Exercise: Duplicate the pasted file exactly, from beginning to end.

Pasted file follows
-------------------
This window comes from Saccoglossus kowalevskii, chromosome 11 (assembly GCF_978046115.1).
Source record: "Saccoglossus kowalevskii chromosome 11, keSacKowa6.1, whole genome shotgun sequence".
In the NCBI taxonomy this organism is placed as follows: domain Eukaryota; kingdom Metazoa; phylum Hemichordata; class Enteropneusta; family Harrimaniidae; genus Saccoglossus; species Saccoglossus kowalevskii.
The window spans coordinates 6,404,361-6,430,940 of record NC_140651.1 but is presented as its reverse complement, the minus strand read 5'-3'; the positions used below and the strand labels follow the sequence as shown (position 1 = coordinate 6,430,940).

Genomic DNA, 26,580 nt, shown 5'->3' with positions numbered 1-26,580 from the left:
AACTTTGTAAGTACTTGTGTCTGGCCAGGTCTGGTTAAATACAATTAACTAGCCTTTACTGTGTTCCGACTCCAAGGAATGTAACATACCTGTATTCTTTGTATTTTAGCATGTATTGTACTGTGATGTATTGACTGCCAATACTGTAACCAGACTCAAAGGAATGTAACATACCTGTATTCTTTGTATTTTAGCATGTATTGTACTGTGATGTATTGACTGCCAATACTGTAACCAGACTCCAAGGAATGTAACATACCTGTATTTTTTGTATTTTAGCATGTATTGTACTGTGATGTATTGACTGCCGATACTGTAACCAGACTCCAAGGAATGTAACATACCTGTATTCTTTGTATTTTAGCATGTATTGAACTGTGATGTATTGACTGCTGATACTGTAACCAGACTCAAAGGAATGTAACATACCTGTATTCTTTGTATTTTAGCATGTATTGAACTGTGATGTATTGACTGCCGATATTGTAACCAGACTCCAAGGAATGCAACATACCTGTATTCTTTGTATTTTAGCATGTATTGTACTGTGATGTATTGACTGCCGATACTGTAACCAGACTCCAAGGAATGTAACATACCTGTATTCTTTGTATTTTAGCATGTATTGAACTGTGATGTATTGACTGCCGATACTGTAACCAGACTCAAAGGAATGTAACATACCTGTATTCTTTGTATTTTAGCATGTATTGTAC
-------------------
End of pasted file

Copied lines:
This window comes from Saccoglossus kowalevskii, chromosome 11 (assembly GCF_978046115.1).
Source record: "Saccoglossus kowalevskii chromosome 11, keSacKowa6.1, whole genome shotgun sequence".
In the NCBI taxonomy this organism is placed as follows: domain Eukaryota; kingdom Metazoa; phylum Hemichordata; class Enteropneusta; family Harrimaniidae; genus Saccoglossus; species Saccoglossus kowalevskii.
The window spans coordinates 6,404,361-6,430,940 of record NC_140651.1 but is presented as its reverse complement, the minus strand read 5'-3'; the positions used below and the strand labels follow the sequence as shown (position 1 = coordinate 6,430,940).

Genomic DNA, 26,580 nt, shown 5'->3' with positions numbered 1-26,580 from the left:
AACTTTGTAAGTACTTGTGTCTGGCCAGGTCTGGTTAAATACAATTAACTAGCCTTTACTGTGTTCCGACTCCAAGGAATGTAACATACCTGTATTCTTTGTATTTTAGCATGTATTGTACTGTGATGTATTGACTGCCAATACTGTAACCAGACTCAAAGGAATGTAACATACCTGTATTCTTTGTATTTTAGCATGTATTGTACTGTGATGTATTGACTGCCAATACTGTAACCAGACTCCAAGGAATGTAACATACCTGTATTTTTTGTATTTTAGCATGTATTGTACTGTGATGTATTGACTGCCGATACTGTAACCAGACTCCAAGGAATGTAACATACCTGTATTCTTTGTATTTTAGCATGTATTGAACTGTGATGTATTGACTGCTGATACTGTAACCAGACTCAAAGGAATGTAACATACCTGTATTCTTTGTATTTTAGCATGTATTGAACTGTGATGTATTGACTGCCGATATTGTAACCAGACTCCAAGGAATGCAACATACCTGTATTCTTTGTATTTTAGCATGTATTGTACTGTGATGTATTGACTGCCGATACTGTAACCAGACTCCAAGGAATGTAACATACCTGTATTCTTTGTATTTTAGCATGTATTGAACTGTGATGTATTGACTGCCGATACTGTAACCAGACTCAAAGGAATGTAACATACCTGTATTCTTTGTATTTTAGCATGTATTGTAC